When you talk about God and faith, talk about the things you both believe. It’s not like one of you is a Buddhist and the other a Catholic. Much of your beliefs are the same.


#6

You have been married for 17 years. You signed up for marriage as a Presbyterian, married a Presbyterian, christened your children Presbyterian, and were apparently either a Presbyterian or at least lived as a Presbyterian* for 15 years of marriage.*
You have a 12 year old, a 5 year old, and a 3 year old, who have lived all their lives presumably as Presbyterians, with their beloved Presbyterian mother, and their beloved Presbyterian relatives, and their familiar and dear Presbyterian pastor and Sunday School teachers, and all their dear, familiar, comfortable, and reliable Presbyterian friends and neighbors for spiritual and social support and friendship.

You abandoned the Presbyterian Church and converted to Catholicism.
Presumably you did this because you felt that Catholicism better meets *your *spiritual and social needs.
You now express disappointment with your wife and family because your spiritual and social needs apparently are not being adequately met with your newly established church and family situation which you yourself clearly established.

How are your spiritual and social needs apparently not being adequately met? Apparently your spiritual and social needs are not being adequately met because your spouse and children are happy with their comforting and familiar Presbyterian pastor and Sunday school teachers, Presbyterian relatives, and comforting and familiar Presbyterian friends and neighbors and church and traditions. They are not interested in your ideas that everyone would suddenly somehow now be better off with a Catholic pastor, Catholic relatives, Catholic friends, and a Catholic church with Catholic traditions.

I have seen parents endure tremendous hardships and make tremendous sacrifices in order to avoid having to uproot their children away from their spiritual and social support network of loving relatives, church, friends and neighbors. I have seen many cases of one spouse having to move with a career and commute home tremendous distances daily, weekly, monthly, or even work in and send money home from a foreign country just so that the other spouse can maintain the household in place so that the children can keep their spiritual and social support network of loving relatives and church friends and neighbors intact. throughout their formative years.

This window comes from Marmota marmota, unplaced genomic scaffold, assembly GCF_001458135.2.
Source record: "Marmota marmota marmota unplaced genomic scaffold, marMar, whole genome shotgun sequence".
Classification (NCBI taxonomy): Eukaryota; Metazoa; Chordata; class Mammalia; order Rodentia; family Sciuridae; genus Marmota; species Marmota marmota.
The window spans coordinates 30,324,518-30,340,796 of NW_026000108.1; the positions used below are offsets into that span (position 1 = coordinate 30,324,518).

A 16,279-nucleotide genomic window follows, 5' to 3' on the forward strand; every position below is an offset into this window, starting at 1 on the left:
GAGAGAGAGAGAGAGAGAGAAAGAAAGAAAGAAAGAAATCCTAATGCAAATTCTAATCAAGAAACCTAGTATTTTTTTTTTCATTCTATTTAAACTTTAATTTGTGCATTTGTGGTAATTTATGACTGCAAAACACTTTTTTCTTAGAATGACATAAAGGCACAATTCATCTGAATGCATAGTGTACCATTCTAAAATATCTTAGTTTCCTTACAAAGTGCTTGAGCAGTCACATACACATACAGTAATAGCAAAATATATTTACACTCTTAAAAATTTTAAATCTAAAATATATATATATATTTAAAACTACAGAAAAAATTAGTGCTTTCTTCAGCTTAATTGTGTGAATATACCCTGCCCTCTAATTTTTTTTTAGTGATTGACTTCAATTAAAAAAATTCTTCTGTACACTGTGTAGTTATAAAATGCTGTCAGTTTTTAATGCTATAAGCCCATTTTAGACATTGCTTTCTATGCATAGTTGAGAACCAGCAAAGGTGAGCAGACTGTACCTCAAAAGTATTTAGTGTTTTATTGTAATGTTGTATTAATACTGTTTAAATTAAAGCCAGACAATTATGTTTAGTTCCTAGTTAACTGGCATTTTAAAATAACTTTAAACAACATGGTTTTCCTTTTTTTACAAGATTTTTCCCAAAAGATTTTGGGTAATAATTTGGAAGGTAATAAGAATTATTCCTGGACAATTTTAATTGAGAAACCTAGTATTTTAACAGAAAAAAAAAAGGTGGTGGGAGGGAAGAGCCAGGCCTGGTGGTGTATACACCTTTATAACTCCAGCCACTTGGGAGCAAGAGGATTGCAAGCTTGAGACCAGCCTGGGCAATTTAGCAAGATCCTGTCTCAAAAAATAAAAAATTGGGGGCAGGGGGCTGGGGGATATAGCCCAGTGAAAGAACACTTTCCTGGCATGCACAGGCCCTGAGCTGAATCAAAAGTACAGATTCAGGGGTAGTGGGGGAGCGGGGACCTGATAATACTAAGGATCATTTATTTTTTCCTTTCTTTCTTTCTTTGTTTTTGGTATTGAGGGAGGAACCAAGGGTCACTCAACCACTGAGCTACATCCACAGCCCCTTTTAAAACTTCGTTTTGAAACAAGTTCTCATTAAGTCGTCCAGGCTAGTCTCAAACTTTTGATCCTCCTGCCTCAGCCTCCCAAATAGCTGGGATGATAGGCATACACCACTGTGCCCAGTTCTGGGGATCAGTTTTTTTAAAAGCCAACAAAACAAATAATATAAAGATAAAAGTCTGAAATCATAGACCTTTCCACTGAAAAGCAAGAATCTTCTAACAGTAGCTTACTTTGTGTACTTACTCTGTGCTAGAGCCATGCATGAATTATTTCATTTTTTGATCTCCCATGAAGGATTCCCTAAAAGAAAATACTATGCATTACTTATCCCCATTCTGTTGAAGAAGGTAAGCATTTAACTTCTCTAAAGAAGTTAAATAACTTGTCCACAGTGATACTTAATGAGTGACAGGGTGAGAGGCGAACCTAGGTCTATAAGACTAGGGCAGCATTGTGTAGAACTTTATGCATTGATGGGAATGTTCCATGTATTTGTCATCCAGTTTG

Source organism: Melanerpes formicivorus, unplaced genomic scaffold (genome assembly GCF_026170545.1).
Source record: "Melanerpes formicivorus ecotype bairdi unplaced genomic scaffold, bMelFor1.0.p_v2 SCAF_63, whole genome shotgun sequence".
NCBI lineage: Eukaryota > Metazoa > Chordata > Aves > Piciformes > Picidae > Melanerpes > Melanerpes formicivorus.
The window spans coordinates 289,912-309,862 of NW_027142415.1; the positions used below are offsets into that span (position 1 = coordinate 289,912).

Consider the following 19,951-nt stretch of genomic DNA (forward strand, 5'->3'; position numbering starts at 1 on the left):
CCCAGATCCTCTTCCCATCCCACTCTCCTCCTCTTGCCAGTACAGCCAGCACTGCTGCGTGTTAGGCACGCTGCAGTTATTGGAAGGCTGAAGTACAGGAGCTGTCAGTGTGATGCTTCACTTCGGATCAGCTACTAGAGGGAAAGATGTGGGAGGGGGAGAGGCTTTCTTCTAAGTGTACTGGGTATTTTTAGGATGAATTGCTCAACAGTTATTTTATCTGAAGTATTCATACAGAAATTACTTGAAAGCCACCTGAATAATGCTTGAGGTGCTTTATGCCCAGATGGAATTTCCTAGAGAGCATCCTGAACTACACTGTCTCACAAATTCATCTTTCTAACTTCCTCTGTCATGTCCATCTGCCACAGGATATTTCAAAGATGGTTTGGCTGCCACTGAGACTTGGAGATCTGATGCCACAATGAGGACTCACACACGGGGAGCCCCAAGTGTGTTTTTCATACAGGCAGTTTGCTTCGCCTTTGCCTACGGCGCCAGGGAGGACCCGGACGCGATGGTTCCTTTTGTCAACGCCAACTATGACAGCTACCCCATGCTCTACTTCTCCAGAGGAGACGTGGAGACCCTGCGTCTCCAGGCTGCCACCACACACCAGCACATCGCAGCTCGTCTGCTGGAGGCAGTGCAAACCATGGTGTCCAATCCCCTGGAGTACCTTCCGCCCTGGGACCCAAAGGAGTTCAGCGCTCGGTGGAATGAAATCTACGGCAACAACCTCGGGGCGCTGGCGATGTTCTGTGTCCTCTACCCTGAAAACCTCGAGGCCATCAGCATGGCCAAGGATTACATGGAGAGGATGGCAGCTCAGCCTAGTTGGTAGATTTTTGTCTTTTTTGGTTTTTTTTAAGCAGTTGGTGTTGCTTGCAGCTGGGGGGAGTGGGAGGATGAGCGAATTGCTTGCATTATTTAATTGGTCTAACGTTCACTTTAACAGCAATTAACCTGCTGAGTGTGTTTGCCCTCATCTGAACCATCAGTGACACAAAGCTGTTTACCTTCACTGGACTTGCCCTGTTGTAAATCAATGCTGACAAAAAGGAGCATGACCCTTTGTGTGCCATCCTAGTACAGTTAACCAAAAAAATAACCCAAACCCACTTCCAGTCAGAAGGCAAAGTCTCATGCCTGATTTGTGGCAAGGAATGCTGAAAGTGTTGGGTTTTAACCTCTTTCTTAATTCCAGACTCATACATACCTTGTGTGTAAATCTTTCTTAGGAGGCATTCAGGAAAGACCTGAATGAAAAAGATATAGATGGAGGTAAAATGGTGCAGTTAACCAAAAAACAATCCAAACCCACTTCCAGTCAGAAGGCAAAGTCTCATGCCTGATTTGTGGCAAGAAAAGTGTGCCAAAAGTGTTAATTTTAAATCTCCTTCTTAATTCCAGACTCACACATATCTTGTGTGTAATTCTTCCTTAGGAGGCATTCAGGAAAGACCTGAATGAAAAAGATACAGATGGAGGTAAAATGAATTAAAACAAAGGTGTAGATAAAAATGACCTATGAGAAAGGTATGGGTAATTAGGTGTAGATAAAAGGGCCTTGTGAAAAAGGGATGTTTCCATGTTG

You say that it is hard to love someone who no longer respects you, yet how have you shown any respect whatsoever for your children’s needs for spiritual and social reliability, consistency, and security?

If you were a 12 year old how would you feel if your father suddenly decided to join the church-of-the-month club and took up lecturing you about his new found “faith” and how you need to model your own faith life on *his *new found “faith”?
Your father’s new found “faith” just walked out on wife, children, church, relatives, friends, and neighbors to go join the church-of-the-month club and yet your father fully expects and demands that you listen to him and respect his “authority” on the subject of faith? He has got to be kidding! Children are not stupid.

At 12 years old if your dear old dad wants to go join the church-of-the-month club, you’d want dear old dad to go get lost with his new found friends and leave your established relationships with your teachers and neighbors and friends completely out of it, because a 12 year old is 2/3 of the way to adulthood already and has got his own spiritual and social support network that he has been working on for some time.
A 12 year old will hear all the stories from the other kids on the block and come to the realization that next year dear old dad might just well decide to go join the new-wife-of-the-month club because you and your siblings and mother aren’t meeting his personal needs any better than your church did.
Well, thank God for Mom and family and relatives and friends and neighbors and church that are all still there as solid support that give a kid a sense of self and identity and acceptance and security just for being oneself.

You’ve been Catholic for what? All of 2 years?
Your 12 year old has been Presbyterian for 10 very long years longer than you have been Catholic. (and child years are much longer than adult years)
Your 5 year old has been Presbyterian for 3 very long years longer than you have been Catholic.
Even your 3 year old has been Presbyterian longer than you have been Catholic.!

You were the one who walked out on their spiritual tradition and community presumably because it didn’t meet your own personal spiritual and social needs.